By Ieuan Higgs (@sci_higgs), Jan 2024

Data assimilation

Data assimilation (DA) aligns our numerical prediction models with real-world observations while acknowledging that each source of information has some level of associated uncertainty. Over time, the introduction of these techniques has helped to improve forecasts and enhanced our understanding of past events. In the continual effort to improve DA techniques, many researchers at DARC and other organizations are actively exploring how machine learning (ML) can supplement or replace aspects of the DA system. Today, we will briefly explore some of these topics – looking to the future uses of ML and DA.

Machine learning

Machine learning has quickly integrated itself into every facet of science and culture – including the earth sciences! However, the concept of ML can seem a little nebulous to start with, so what does it mean for a machine to “learn”?

The most intuitive broad category of ML methods are “supervised” algorithms. In these, we use a training dataset – a series of example input-output pairs that represent the problem we are trying to learn. We also define a model architecture that can be tuned and adjusted (e.g. a neural network) that will give us outputs when we feed it inputs. The ML algorithm will optimize the model parameters to minimize the error between our example outputs and predicted outputs, when given the set of example inputs. We would generally then expect the trained model to be able to make good predictions on new input data because it has “learned” the patterns and structures of behavior from the training data.

While this description of ML may seem generic, it is because ML is an extremely generic, versatile tool. It can be used effectively in many applications if we have enough training data to suitably represent the problem we want to solve (and the inputs have some predictive power for the outputs).

How machine learning is integrating with data assimilation methods

Due to this generic problem-solving-ability, ML is already seeing applications in weather prediction and earth sciences. Some popular applications include:

  • Replacing or developing new parameterizations for non-linear processes in our numerical models and observation retrievals.
  • Correcting biases in our models and observations.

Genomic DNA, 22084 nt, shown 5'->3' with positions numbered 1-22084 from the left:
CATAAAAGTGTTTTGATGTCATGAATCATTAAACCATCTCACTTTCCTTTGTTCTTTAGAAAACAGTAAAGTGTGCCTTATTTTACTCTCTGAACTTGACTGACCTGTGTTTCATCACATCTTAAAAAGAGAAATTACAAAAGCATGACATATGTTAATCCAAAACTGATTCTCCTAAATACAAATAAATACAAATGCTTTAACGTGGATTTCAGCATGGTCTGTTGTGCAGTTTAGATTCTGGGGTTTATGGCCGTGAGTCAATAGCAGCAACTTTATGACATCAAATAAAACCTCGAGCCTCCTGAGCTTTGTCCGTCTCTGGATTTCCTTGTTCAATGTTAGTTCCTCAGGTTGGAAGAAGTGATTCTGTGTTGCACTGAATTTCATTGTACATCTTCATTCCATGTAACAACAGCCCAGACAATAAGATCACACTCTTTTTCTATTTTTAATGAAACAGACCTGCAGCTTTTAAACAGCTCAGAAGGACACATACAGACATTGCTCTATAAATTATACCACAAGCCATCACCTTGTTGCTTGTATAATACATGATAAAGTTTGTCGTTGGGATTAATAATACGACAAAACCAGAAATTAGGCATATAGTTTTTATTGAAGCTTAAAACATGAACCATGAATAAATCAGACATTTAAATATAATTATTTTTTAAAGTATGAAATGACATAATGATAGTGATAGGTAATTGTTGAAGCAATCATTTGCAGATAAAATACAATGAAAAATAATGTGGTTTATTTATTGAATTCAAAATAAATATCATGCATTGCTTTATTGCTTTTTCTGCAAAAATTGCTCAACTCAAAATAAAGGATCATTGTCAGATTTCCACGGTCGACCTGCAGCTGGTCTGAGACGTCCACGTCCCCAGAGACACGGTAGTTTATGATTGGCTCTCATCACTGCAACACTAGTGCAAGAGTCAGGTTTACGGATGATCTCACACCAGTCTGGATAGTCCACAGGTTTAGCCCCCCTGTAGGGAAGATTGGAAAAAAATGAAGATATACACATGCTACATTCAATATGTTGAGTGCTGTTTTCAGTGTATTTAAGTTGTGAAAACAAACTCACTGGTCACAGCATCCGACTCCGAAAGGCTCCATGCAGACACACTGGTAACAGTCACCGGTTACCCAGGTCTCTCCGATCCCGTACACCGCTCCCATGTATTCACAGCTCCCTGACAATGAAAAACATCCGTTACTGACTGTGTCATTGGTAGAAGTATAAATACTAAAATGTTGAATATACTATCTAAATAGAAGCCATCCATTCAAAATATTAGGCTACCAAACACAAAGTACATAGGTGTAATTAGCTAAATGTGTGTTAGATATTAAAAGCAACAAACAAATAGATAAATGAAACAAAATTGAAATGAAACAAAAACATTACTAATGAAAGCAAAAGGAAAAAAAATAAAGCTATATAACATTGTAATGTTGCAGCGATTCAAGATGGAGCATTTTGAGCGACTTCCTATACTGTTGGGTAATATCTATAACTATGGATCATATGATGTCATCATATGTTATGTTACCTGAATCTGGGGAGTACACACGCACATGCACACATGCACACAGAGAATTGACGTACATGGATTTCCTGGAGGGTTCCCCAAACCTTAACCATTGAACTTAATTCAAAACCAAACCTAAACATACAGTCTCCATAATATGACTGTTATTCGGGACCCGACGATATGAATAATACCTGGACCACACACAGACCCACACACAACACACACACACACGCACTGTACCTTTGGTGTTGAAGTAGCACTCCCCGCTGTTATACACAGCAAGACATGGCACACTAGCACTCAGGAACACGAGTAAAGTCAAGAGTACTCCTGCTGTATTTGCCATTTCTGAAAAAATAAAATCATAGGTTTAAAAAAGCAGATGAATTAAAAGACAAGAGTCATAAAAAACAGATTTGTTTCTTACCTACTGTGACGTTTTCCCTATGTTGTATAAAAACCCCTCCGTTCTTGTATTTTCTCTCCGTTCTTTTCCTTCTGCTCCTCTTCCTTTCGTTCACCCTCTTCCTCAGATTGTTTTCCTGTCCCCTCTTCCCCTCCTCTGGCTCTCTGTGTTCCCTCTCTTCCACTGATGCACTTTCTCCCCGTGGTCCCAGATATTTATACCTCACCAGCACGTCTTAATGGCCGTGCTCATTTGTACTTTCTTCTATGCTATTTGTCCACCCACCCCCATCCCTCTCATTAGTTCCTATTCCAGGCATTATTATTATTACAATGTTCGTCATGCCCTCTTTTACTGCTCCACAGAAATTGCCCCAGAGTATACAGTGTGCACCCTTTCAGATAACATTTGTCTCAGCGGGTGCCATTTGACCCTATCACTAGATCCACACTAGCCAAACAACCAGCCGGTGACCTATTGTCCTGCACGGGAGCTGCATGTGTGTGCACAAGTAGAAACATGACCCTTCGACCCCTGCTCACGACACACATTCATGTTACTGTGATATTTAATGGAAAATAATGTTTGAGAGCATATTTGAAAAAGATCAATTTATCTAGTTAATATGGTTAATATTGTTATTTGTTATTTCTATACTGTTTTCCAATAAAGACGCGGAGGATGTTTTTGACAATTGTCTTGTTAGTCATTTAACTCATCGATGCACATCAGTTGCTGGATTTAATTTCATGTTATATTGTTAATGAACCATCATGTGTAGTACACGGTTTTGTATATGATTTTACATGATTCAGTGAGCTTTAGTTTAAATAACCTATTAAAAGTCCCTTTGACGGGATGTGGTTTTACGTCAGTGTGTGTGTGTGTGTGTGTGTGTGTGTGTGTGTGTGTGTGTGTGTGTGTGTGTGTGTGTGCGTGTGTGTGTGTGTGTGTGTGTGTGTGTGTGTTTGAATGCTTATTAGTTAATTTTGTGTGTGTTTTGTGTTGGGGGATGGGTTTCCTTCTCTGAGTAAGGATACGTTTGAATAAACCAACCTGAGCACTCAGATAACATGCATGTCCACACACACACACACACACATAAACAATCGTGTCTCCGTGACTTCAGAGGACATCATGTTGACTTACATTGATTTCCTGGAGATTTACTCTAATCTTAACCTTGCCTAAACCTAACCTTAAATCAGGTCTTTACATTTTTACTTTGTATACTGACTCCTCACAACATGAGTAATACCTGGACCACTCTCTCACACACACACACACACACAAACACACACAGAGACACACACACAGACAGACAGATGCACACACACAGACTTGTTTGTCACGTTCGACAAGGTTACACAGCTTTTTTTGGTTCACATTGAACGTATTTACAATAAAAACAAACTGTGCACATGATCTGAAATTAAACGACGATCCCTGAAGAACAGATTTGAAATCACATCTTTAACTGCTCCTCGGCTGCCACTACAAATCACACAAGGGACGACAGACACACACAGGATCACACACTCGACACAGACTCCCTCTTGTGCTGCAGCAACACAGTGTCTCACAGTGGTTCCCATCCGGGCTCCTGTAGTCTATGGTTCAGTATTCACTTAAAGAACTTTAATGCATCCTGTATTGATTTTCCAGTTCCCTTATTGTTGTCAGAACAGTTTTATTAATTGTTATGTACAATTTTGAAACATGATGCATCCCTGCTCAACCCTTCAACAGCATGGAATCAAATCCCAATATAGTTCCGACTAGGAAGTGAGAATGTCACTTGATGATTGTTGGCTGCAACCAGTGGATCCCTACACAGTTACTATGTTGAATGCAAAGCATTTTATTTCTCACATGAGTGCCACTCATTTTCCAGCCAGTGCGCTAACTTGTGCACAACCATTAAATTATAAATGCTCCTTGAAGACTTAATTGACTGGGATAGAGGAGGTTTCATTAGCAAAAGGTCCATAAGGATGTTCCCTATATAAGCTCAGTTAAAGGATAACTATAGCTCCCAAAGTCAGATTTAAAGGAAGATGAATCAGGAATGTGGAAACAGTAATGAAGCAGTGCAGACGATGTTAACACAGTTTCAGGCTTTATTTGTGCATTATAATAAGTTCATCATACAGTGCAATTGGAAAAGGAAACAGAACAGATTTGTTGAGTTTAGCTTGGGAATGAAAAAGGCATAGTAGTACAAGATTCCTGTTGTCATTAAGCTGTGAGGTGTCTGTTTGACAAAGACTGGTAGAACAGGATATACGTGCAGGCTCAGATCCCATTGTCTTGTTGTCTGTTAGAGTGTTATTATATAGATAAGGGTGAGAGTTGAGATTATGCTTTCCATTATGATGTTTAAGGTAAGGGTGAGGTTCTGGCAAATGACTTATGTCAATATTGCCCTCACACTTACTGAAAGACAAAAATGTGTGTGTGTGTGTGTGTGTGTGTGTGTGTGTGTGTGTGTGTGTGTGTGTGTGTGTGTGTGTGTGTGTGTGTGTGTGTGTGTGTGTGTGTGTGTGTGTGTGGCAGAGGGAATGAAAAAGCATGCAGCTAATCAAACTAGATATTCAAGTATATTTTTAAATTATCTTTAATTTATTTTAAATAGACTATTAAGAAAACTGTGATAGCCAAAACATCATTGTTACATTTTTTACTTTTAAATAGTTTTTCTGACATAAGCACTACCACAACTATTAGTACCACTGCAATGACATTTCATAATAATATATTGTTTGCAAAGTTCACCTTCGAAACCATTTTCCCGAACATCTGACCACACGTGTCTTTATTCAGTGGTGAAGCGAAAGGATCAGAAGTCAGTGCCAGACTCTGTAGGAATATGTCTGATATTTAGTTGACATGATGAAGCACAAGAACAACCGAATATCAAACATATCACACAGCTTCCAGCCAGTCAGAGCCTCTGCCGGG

• Increasing attempts from many research organizations to fully replace numerical models (see Fig 1).
Figure 1: visualization of Pangu-Weather’s 3-day forecast of 2m temperature (T2M) and 10m wind speed at 00:00 UTC, September 1st, 2018, with comparison to the ERA5 ground-truth. Bi, Kaifeng, et al. “Pangu-weather: A 3d high-resolution model for fast and accurate global weather forecast.” arXiv preprint arXiv:2211.02556 (2022).

However, many of these applications are supplementary to DA and do not replace the DA step itself. In fact, some of these ML systems are trained on datasets derived from DA processes (e.g. reanalysis products such as ERA-5).

As the field develops, we are seeing many new applications of ML that integrate themselves more deeply with the DA step. These include reduced order modelling, parameter estimations, error covariance specifications and error correction.

Some takeaway points

With the increasing prevalence of ML in conjunction with DA and earth sciences in general, it is important to remember some guiding principles that help us understand what type of problems ML is useful for solving:

  • ML is slow to train, but fast to use once trained. This makes it particularly enticing for operational systems that are constrained by time.
  • It can learn non-linear relationships in data.
  • As a data-driven approach, a bottleneck is often found within the training datasets available to solve the problem. The ML model will learn biases present in the training data.
  • Interpretability vs performance trade-off – a more complex model may achieve better accuracy, but can be more complex to interpret.

Here are a few useful resources relating to machine learning and data assimilation:

Data Learning: Integrating Data Assimilation and Machine Learning – ScienceDirect

Machine Learning With Data Assimilation and Uncertainty Quantification for Dynamical Systems: A Review | IEEE Journals & Magazine | IEEE Xplore

The Little Book of Deep Learning (